To log in, enter your name, your library card barcode number, and your PIN. If you haven’t established an account previously, enter the number (or word) you would like to use for your PIN or password. If this is your first time, you will be asked to enter it again to verify it. Then you are into your personal account.

On the first screen you will see your name and address near the top, with a list of all the materials that you currently have checked out below. You can see when each item is due, and you can renew some or all of the items you have checked out. When you try to renew materials, be sure and look at each item to verify that you were able to renew it. If there is a waiting list for a particular item you will not be able to renew it and it must be returned to avoid an overdue fine.

By the way, if you see that the items you just returned still shows that they are checked out, don’t panic. We check in nearly million items each year. It may take a day or even a couple of days after a busy holiday weekend for staff to catch up. We do keep track of when items were actually placed in the book returns, and you will not receive overdue fines, even if it takes us a day or two enter your return into the system.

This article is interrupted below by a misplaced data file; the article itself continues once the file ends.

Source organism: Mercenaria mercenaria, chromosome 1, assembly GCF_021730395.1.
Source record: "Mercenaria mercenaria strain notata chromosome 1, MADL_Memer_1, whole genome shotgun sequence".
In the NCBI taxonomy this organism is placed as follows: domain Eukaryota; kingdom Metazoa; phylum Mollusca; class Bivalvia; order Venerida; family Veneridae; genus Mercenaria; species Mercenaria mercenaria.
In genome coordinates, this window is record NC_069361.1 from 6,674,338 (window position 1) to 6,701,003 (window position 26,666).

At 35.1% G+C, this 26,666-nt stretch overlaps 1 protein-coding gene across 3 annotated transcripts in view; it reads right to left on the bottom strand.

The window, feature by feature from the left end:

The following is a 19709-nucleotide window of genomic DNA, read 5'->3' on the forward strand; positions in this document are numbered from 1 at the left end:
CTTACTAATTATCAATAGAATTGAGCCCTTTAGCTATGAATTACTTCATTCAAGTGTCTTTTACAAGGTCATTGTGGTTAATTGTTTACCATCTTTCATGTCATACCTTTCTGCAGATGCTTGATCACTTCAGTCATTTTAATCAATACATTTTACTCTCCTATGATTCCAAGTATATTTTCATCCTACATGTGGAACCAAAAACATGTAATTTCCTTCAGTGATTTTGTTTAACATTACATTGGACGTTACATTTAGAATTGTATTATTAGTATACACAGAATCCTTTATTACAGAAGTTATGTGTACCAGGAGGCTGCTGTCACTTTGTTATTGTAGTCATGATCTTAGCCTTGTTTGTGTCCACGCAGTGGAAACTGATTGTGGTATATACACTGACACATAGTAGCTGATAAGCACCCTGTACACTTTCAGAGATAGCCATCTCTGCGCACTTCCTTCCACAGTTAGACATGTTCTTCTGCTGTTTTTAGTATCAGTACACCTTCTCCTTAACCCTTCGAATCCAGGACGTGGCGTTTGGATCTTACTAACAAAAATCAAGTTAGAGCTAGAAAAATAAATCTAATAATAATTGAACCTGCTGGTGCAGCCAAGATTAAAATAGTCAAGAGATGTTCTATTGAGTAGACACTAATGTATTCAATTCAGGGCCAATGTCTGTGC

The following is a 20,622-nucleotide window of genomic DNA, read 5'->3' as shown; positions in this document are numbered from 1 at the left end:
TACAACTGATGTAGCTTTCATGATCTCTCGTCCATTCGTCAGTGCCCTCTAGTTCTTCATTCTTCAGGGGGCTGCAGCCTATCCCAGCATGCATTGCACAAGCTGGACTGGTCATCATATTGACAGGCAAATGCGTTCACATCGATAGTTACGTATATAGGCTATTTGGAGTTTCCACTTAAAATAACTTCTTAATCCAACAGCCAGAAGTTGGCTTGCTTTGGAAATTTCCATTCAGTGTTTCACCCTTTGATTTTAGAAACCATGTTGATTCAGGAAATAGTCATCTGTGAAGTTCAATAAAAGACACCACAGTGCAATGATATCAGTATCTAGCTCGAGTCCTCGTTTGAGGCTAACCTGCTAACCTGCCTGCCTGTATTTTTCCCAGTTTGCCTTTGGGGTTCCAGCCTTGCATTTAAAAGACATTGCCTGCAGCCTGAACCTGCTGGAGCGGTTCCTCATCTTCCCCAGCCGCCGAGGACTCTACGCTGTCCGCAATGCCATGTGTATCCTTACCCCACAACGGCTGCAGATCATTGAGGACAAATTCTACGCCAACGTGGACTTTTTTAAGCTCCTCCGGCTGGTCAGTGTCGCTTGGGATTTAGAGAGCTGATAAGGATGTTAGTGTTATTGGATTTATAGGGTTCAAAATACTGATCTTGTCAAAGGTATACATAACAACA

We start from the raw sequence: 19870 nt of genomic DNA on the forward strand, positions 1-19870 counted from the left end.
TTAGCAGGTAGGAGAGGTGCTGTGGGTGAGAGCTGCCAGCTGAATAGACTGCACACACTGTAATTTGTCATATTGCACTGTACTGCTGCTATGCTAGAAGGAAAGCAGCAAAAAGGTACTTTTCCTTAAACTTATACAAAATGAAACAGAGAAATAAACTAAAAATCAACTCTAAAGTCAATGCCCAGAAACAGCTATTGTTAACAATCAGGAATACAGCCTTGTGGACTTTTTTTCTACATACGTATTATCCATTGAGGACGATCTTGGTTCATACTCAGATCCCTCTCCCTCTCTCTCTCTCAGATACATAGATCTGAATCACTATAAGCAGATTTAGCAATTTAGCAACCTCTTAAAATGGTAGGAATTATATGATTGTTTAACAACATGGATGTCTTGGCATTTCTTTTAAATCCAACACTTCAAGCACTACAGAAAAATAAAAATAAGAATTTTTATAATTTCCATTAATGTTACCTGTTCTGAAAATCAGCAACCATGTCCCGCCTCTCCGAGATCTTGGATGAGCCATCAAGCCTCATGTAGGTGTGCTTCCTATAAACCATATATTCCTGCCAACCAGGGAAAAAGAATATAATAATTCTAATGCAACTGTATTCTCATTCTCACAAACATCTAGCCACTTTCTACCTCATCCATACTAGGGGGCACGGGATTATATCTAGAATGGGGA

Back to “My Account.” To the left of your name and address you will see a box that shows the number of items you have requested and the amount of any fines that you have accrued. Click on the number of requests and you go to list of all the items you have reserved. When an item is available it will indicate that the item is ready for pick up in the status column. Click on the amount of your fines line and you will see the detailed information about any unpaid fines, and have the ability to pay the fine on the spot with your credit card.

My favorite feature is the “Reading History” button in the cluster of six buttons to the right of your name and address. Clicking on “Reading History” allows you to begin keeping record of every item you check out of the library. The list will begin when you activate it and will continue until you choose to stop keeping the reading list. You can delete selected items or all the items in your list. At any time, you can choose to stop keeping the list and automatically delete the existing list. Also, you are the only person with access to your “Reading History.” It is not part of the record that library staff have access to when we check your materials in or out.